Comcast Spotlight, Starcom expand addressable advertising trial to Baltimore

Fri, 04/04/2008 - 9:27am
Mike Robuck

Comcast Spotlight, the advertising sales arm of Comcast Cable, and media agency Starcom MediaVest Group (SMG) announced today that they will expand their addressable advertising agreement by launching a new trial this summer in Baltimore.

Comcast Spotlight will use technology from Invidi, called Advatar, to deliver addressable ads in the Baltimore area. Comcast Spotlight said that SMG will continue to be the media agency partner for one year and will “play a central role in the Baltimore area trial.”

The first technical trial between the two companies started in December 2006 in Huntsville, Ala. In that trial, Comcast delivered ads across eight cable networks that were addressed to different, anonymous groups of households based on general characteristics that were selected by the participating advertisers.

The Alabama trial was intended to illustrate the effectiveness and efficiency of addressable advertising.

Comcast had been offering zone-based advertising, but the company said this was the industry's first significant effort to deliver targeted ads within the same commercial break to different household groupings based on demographics and advertiser segments, but not personally identifiable information.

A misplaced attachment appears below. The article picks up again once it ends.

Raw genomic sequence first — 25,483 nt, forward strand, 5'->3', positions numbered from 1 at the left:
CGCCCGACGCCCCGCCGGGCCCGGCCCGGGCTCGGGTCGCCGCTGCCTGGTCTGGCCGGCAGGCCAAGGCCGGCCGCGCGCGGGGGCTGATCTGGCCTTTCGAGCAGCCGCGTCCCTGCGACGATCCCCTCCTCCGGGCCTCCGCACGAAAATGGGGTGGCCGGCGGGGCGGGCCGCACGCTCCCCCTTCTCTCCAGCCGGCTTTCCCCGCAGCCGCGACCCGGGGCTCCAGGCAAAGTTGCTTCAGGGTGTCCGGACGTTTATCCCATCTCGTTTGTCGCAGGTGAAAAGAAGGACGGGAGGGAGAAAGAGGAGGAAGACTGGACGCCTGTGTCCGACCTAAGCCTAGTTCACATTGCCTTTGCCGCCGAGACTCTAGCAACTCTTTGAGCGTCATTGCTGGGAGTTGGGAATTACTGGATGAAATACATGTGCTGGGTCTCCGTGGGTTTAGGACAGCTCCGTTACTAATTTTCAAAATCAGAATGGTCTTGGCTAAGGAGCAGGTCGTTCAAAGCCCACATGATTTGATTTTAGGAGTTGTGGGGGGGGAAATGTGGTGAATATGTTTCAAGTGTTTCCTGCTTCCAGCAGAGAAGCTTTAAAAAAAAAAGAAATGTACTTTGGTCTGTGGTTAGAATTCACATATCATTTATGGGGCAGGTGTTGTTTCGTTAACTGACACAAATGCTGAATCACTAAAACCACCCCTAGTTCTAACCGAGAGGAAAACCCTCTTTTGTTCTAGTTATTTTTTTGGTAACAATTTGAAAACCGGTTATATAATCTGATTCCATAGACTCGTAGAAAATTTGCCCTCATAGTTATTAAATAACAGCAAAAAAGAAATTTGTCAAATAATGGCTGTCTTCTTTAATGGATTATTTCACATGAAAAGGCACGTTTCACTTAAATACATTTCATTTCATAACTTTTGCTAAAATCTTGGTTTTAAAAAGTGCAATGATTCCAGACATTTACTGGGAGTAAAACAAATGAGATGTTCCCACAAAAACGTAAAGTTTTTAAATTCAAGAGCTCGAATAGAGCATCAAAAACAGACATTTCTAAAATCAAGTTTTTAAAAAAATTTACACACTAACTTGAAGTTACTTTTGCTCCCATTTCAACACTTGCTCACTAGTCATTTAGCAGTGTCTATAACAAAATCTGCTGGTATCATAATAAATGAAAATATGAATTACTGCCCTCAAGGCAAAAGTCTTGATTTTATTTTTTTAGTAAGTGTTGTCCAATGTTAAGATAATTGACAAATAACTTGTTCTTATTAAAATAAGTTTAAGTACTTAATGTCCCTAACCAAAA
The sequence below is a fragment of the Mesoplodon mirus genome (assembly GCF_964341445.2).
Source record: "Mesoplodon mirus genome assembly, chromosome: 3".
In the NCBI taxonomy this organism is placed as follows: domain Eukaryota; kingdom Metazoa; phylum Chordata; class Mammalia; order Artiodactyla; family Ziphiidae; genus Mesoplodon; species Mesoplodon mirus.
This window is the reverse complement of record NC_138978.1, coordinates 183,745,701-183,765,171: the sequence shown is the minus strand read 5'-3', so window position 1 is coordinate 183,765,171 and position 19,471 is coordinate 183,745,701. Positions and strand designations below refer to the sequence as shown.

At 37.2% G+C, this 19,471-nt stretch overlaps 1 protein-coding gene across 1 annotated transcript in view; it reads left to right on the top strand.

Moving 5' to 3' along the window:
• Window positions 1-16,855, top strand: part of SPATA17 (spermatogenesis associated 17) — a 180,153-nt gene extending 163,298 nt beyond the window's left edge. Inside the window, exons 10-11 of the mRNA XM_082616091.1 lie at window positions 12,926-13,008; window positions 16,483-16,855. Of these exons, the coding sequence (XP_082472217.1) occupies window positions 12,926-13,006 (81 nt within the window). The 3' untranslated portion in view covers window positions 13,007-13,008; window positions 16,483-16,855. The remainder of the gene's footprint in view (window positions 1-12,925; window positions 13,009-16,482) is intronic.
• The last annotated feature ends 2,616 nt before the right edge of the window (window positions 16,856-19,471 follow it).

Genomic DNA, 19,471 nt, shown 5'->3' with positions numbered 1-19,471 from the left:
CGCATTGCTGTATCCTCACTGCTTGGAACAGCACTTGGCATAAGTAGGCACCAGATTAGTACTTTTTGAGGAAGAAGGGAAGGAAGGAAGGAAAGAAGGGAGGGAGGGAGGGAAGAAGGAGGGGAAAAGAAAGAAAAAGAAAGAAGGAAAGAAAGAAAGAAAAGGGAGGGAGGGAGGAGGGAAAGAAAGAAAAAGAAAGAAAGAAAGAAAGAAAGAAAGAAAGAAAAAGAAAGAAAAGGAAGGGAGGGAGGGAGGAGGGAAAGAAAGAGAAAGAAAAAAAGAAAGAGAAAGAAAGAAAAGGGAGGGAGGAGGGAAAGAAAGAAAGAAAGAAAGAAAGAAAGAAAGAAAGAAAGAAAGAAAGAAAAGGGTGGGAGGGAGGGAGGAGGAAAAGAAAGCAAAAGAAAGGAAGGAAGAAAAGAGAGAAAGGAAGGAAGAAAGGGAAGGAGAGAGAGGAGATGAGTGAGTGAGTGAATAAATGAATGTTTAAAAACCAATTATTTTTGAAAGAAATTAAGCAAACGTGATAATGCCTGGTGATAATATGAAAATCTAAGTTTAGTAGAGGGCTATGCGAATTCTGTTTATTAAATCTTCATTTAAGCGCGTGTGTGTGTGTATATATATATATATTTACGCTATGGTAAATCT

“Addressable advertising gets us closer to the power of mass personalization by delivering highly relevant brand messages to engaged consumers, and this is the ideal connection in a world of scarce consumer attention," said Laura Desmond, CEO of the Americas at Starcom.

Major marketers active in the trial, which are all SMG agency clients, include General Motors, Discover Card, Hallmark, Kraft Foods, Mars, Miller Brewing Company and Procter & Gamble.

Comcast’s data services partner, Experian Marketing Services, helped Comcast with segmenting the market and matching the right messages with groupings of households. The targeted ads were delivered with the support of OpenTV’s SpotOn advertising technology, which allows the switching of video ads to aggregated groups of set-top boxes (STBs).

During the trial, SMG received reports and analysis based on aggregated, anonymized viewership information from Comcast and its research partner, TNS Media Research

According to Comcast, the trial revealed that viewers who saw ads directed to households within a particular group were less likely to change channels. Comcast and SMG found that, overall, homes receiving addressable advertising tuned away 38 percent less of the time available.

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